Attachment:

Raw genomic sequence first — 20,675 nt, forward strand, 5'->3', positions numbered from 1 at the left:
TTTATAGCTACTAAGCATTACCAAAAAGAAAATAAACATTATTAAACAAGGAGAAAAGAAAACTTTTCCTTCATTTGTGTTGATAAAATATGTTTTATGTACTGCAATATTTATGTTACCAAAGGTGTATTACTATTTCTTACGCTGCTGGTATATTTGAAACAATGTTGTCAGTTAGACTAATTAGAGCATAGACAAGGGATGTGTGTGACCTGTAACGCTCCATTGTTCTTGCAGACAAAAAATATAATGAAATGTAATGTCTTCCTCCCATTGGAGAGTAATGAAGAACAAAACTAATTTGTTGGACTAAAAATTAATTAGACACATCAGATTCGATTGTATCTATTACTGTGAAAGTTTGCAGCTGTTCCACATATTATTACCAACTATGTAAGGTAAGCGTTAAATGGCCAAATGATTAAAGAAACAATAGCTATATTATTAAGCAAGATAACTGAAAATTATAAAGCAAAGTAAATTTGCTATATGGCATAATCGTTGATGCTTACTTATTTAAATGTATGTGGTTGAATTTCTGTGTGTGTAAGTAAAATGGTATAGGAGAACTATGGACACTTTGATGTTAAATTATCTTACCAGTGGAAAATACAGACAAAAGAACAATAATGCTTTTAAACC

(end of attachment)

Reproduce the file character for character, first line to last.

Raw genomic sequence first — 20,675 nt, forward strand, 5'->3', positions numbered from 1 at the left:
TTTATAGCTACTAAGCATTACCAAAAAGAAAATAAACATTATTAAACAAGGAGAAAAGAAAACTTTTCCTTCATTTGTGTTGATAAAATATGTTTTATGTACTGCAATATTTATGTTACCAAAGGTGTATTACTATTTCTTACGCTGCTGGTATATTTGAAACAATGTTGTCAGTTAGACTAATTAGAGCATAGACAAGGGATGTGTGTGACCTGTAACGCTCCATTGTTCTTGCAGACAAAAAATATAATGAAATGTAATGTCTTCCTCCCATTGGAGAGTAATGAAGAACAAAACTAATTTGTTGGACTAAAAATTAATTAGACACATCAGATTCGATTGTATCTATTACTGTGAAAGTTTGCAGCTGTTCCACATATTATTACCAACTATGTAAGGTAAGCGTTAAATGGCCAAATGATTAAAGAAACAATAGCTATATTATTAAGCAAGATAACTGAAAATTATAAAGCAAAGTAAATTTGCTATATGGCATAATCGTTGATGCTTACTTATTTAAATGTATGTGGTTGAATTTCTGTGTGTGTAAGTAAAATGGTATAGGAGAACTATGGACACTTTGATGTTAAATTATCTTACCAGTGGAAAATACAGACAAAAGAACAATAATGCTTTTAAACC